Editor's note: This is a special excerpt from TheStreet.com Ratings' Ultimate Guided Tour of Stock Investing.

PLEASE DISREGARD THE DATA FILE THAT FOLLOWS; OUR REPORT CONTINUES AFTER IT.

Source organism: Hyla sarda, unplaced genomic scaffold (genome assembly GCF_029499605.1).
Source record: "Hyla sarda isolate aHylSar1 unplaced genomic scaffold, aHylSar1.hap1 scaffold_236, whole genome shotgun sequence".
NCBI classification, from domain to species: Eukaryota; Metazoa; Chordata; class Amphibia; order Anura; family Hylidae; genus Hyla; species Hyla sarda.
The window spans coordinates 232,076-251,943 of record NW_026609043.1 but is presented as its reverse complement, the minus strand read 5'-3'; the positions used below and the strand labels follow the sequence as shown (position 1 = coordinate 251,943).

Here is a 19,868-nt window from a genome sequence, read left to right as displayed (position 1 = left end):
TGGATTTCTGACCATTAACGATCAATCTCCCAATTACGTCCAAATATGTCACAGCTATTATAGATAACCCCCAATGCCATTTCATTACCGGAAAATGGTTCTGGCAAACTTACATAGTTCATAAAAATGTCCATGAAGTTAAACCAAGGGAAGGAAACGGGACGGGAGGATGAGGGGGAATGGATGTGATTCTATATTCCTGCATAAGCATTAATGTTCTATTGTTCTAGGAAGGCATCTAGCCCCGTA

Every night on the evening news, you hear references to the two main stock market indices: the Dow Jones Industrial Average ( DJI) and the S&P 500 Index ( SPX) ("indices" is the plural of " index "). Now you ask, "Why are they so important that we need to hear about them every single night?" Well, think of the Dow Jones and the S&P 500 indices as big thermometers for the market. That's right; they actually take the temperature of the stock market so you know its condition. A market index is a group of stocks that share some common characteristics. It's an important tool, because it helps you figure out how your stock is doing compared with its peers. So you've got to use the right one to take your stock's temperature. Let's start by looking at the various thermometers, or indices, that are available. For example, the S&P 500 is a group of 500 stocks chosen by Standard & Poor's because they have common characteristics, such as their size and popularity, and make up a good representation of the entire stock market. So if you want to know if a stock performs better, or worse, than the overall market, you check this index. You also may check "The Dow," because this index is made of stock from the 30 largest U.S. companies, which drive the economy, and therefore, many forecasters believe, reflect a pretty accurate picture of the market. Two exchange-traded funds (ETFs) that track the performance of the Dow Jones and the S&P 500 are the Diamond Trust, Series 1 ( DIA) and the SPDR ("Spider") Trust, Series 1 ( SPY). If the indices appear to be enjoying a positive return on a regular basis and the economic news is sunny, the stock market is enjoying prosperity. But if, on a regular basis, the indices are showing trouble night after night, you may want to investigate where the trouble is coming from. Remember, a down market can pose a buying opportunity, or it could be a warning sign of more to come. You have to investigate further and find out if the reason is temporary or here to stay. That's when investors use additional economic information from several sources to investigate. Much investigation involves looking at different aspects of consumer spending, which drives two-thirds of the U.S. economy. These bits of the puzzle can offer clues about how your stock may do under these conditions.